DES In Utero Exposure and Blood DNA Methylation

First study to evaluate possible effects of in utero DES exposure on genome-wide DNA methylation in humans

2015 Study Abstract

In utero exposure to diethylstilbestrol (DES) has been associated with increased risk of adverse health outcomes such as fertility problems and vaginal as well as breast cancer. Animal studies have linked prenatal DES exposure to lasting DNA methylation changes. We investigated genome-wide DNA methylation and in utero DES exposure in a sample of non-Hispanic white women aged 40–59 years from the Sister Study, a large United States cohort study of women with a family history of breast cancer. Using questionnaire information from women and their mothers, we selected 100 women whose mothers reported taking DES while pregnant and 100 control women whose mothers had not taken DES. DNA methylation in blood was measured at 485,577 CpG sites using the Illumina HumanMethylation450 BeadChip. Associations between CpG methylation and DES exposure status were analyzed using robust linear regression with adjustment for blood cell composition and multiple comparisons. Although four CpGs had p<105, after accounting for multiple comparisons using the false discovery rate (FDR), none reached genome-wide significance. In conclusion, adult women exposed to DES in utero had no evidence of large persistent changes in blood DNA methylation.

Previously reported candidate genes affected by DES

We also specifically report on nine genes (EMB, WNT11 TGFB1, ERBB2, EGFR, LTF, EGF, FOS, and JUN) that have previously been shown to have differential gene expression in mice uterine or vaginal tissue following pre or perinatal exposure to DES :

We compared the mean β-value for 75 CpGs in the 5’ region (as annotated by Illumina) of these genes for women with and without DES exposure histories.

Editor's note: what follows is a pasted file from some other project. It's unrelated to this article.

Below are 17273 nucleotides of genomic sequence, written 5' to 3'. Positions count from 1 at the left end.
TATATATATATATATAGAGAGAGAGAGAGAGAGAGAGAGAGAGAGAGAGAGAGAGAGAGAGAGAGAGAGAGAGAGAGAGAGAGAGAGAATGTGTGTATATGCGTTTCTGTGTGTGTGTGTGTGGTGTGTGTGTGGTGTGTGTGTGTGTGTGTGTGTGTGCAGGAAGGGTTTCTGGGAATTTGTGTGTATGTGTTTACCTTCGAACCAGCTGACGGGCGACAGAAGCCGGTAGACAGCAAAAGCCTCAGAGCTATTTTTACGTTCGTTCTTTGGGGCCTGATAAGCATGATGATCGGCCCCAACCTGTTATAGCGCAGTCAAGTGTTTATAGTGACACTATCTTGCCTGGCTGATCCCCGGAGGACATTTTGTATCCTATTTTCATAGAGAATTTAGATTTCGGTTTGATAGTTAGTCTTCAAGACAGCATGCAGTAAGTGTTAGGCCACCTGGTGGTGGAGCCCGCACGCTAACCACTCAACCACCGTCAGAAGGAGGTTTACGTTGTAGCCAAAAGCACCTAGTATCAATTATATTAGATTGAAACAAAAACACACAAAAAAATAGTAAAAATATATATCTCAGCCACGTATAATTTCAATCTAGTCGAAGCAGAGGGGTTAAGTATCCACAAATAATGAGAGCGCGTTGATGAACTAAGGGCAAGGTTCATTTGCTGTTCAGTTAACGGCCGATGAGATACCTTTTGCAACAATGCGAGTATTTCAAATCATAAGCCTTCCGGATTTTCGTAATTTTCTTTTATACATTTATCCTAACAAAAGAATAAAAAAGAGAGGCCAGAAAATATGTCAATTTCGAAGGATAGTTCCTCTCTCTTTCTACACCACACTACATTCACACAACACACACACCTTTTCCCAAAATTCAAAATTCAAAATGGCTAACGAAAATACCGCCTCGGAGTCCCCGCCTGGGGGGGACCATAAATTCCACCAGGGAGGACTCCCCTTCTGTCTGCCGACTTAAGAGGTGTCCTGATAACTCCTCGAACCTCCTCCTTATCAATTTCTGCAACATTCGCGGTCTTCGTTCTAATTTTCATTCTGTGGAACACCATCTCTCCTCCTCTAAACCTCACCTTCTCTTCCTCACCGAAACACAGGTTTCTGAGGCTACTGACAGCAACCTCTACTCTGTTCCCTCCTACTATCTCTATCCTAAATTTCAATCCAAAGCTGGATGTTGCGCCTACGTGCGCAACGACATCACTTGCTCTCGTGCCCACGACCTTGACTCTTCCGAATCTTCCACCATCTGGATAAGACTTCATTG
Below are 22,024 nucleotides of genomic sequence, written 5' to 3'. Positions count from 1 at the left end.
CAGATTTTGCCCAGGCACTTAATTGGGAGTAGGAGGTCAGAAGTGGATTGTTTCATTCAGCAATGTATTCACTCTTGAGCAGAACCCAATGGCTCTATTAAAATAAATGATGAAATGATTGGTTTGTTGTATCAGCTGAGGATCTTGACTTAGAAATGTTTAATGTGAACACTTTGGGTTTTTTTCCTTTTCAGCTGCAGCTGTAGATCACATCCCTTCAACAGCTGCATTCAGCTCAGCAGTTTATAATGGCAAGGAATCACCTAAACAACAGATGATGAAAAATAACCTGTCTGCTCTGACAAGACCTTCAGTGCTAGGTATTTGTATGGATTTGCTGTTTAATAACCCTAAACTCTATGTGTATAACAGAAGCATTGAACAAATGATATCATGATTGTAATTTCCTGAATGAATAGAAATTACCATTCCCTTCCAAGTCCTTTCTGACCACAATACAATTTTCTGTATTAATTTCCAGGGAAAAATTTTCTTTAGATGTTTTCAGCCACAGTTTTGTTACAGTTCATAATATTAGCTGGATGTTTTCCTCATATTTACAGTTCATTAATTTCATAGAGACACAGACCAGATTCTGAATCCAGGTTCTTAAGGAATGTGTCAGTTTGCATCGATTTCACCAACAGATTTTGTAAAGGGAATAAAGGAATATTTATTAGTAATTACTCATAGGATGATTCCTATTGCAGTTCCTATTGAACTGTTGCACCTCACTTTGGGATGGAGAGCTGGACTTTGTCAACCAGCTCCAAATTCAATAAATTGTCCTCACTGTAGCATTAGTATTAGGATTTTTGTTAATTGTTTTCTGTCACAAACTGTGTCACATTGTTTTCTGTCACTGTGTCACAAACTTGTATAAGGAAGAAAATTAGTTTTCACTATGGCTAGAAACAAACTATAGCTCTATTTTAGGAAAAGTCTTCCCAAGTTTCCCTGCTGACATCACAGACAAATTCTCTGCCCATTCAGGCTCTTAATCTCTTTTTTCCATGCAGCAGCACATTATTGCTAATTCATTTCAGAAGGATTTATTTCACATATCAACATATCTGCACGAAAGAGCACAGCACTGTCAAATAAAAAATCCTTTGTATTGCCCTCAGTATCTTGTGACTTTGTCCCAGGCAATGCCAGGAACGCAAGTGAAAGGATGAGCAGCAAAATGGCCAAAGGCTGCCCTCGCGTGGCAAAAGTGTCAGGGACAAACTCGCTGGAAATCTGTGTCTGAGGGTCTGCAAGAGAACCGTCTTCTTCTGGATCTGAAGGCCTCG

Epigenome wide study

In our primary model, adjusted for multiple testing and blood cell composition, four CpGs in two different genes (KIFC3, and DCAKD) had nominal p values < 10-5, and an additional 18 CpGs in 18 different genes had nominal p values < 10-4 (featured image). None of these 22 CpGs achieved genome-wide significance after considering multiple comparisons (q<0.05). Additional adjustments for age at menarche, BMI and parity did not affect the results.


In this study we used DNA from blood rather than from a known target tissue such as vagina, cervix or endometrium. Histologic changes in target tissues, including vaginal epithelium, are known to correlate with dose of DES exposure and with increased risk of adverse outcomes such as vaginal carcinoma. Although it may be possible to compare methylation in target tissues using archival formalin-fixed paraffin-embedded (FFPE) samples, it is difficult to find adequate FFPE samples from DES-exposed women. In addition, methylation analysis of degraded and cross-linked FFPE samples present substantial technical challenges.

In conclusion, although we cannot rule out the possibility of effects at younger ages or in other tissues, our study finds no evidence of large persistent effects of in utero DES exposure on blood DNA methylation.

Sources and more information
  • Full text (free access) : In Utero Exposure to Diethylstilbestrol and Blood DNA Methylation in Women Ages 40–59 Years from the Sister Study, PLOS one,, March 9, 2015.
  • Log10 transformed DES association p-values for individual CpGs are plotted in relation to their chromosome location featured image credit journal.pone.0118757.

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